Pilot Summer EBT programs began in 2011 and evaluations found the initiative to improve children’s nutrition and reduce food insecurity during the summer break. Throughout summer 2011 and summer 2012, five states implemented the summer EBT approaches to a total of 51,000 households and 100,000 children. Of most note from these pilot programs is that the summer EBT benefits prevented the most severe form of food insecurity among children by one-third. The evaluations also found that the summer programs improved family health by allowing participants to eat more fruits, vegetables, and whole grains. Estimates indicate that 20 million children could receive Summer EBT by 2026 if all states offered the program.

  2. Using Medicaid data to automatically link students to school lunch programs. The president hopes to make the school lunch program more accessible so that all eligible students actually receive their benefits. Currently, families must submit an enrollment application to participate in the school lunch program even if they are already participating in other government assistance programs. This is time-consuming for parents and costly for schools, which results in many eligible children not being enrolled in the school lunch program. The president’s plan allows states to use Medicaid data to directly certify students for the school lunch program. The USDA will pilot this program with five states during the 2016-2017 school year, with goals of expanding the direct certification to 20 states over the next three school years.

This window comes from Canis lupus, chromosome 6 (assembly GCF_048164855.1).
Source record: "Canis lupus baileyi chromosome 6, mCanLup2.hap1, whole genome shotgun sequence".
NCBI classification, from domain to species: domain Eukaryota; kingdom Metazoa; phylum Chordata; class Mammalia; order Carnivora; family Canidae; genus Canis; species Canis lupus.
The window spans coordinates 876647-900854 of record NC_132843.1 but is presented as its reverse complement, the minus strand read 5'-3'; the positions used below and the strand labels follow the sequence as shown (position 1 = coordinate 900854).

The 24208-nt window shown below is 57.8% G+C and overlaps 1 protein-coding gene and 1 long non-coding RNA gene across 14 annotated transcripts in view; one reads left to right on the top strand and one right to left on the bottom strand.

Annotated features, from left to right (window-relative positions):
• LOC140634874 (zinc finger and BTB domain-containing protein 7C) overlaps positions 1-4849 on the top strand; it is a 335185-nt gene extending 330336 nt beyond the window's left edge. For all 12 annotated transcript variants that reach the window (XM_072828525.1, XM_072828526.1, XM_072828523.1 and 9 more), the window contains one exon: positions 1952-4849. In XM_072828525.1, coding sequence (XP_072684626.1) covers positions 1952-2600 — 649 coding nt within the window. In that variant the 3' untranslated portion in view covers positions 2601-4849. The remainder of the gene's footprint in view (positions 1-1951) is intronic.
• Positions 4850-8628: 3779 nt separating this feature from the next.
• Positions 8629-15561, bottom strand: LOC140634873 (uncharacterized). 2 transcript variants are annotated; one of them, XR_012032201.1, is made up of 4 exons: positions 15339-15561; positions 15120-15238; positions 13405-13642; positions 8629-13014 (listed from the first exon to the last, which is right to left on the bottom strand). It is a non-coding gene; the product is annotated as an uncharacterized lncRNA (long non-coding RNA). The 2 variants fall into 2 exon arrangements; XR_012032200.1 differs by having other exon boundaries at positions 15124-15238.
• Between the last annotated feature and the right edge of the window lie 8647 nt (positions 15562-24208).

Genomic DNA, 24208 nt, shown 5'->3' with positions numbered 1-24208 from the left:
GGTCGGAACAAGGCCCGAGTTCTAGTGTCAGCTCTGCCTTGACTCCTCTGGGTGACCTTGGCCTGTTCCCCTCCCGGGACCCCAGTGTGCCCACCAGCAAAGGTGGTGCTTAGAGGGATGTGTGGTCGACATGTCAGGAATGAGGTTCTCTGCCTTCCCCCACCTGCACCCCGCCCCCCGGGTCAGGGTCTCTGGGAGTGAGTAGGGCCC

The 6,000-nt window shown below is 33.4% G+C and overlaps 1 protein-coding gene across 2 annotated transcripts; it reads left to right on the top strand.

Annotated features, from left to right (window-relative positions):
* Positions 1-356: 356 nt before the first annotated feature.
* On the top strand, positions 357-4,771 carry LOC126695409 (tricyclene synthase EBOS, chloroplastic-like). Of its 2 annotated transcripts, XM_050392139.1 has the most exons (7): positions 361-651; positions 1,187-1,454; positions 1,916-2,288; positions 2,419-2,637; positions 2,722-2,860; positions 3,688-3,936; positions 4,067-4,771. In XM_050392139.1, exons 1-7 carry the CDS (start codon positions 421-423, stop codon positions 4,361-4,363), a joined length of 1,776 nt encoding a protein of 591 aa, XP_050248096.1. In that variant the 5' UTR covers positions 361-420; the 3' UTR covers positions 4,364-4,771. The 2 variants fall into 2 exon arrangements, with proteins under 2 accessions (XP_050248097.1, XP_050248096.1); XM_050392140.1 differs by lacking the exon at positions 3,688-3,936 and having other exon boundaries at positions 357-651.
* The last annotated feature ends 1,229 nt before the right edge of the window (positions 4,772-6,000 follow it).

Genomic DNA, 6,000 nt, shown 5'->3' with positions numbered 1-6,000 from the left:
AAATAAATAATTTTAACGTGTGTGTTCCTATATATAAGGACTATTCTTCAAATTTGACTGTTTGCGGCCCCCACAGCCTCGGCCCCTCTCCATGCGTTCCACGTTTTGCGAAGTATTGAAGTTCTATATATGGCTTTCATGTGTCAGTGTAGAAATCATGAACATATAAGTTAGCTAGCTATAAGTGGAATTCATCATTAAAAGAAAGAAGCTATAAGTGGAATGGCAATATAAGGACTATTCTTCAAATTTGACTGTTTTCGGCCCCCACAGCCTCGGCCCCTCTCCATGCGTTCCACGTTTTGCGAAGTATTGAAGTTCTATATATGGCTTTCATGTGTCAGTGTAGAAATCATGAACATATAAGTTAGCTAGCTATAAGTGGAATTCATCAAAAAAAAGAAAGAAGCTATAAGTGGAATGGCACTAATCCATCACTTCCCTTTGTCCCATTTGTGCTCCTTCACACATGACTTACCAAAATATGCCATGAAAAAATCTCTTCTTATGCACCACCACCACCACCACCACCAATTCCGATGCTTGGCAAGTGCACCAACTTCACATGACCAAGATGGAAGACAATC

This proposal is limited in its demands but extensive in its benefits. Coordinating data between social programs is an intuitive policy because it minimizes the costs that agencies incur when they independently collect, register, and manage data. The coordination between Medicaid and the school lunch program, two programs that serve similar segments of the population, will likely increase the number of children who receive the food that they need. Such a small policy change could have huge impacts on the millions of children who would become eligible for school lunches using the direct certification method.

A final component of the president’s proposed initiatives to prevent child hunger is an emphasis on continuing to improve SNAP data and research. A recent report by the White House Council of Economic Advisors (CEA) indicates that SNAP reduces both poverty and food insecurity. Continued efforts to understand SNAP’s role in the anti-poverty campaign will be emphasized in the near future.

Even with extensive evidence supporting SNAP and the school lunch program’s mitigation of child food insecurity, the Obama Administration’s proposal will still face political volatility while being reviewed by a Congress keen on cutting spending. The pilot programs for the direct certification of benefits will be issued by executive action, although there is still room for opposition to their enactment. More difficult to pass, though, will be the budget item of $12 billion over ten years, a contentious figure to approve in the current partisan political climate.

The Obama Administration’s initiative does have one important point of political potential; that is, the morally righteous cause of feeding hungry children. Opposition against a children’s program, especially one that is proven to be successful, would be hard to justify."

Author:

Olivia Barrow is an intern with New America's Family-Centered Social Policy Program. She is working on a Master of Public Administration at the George Washington University.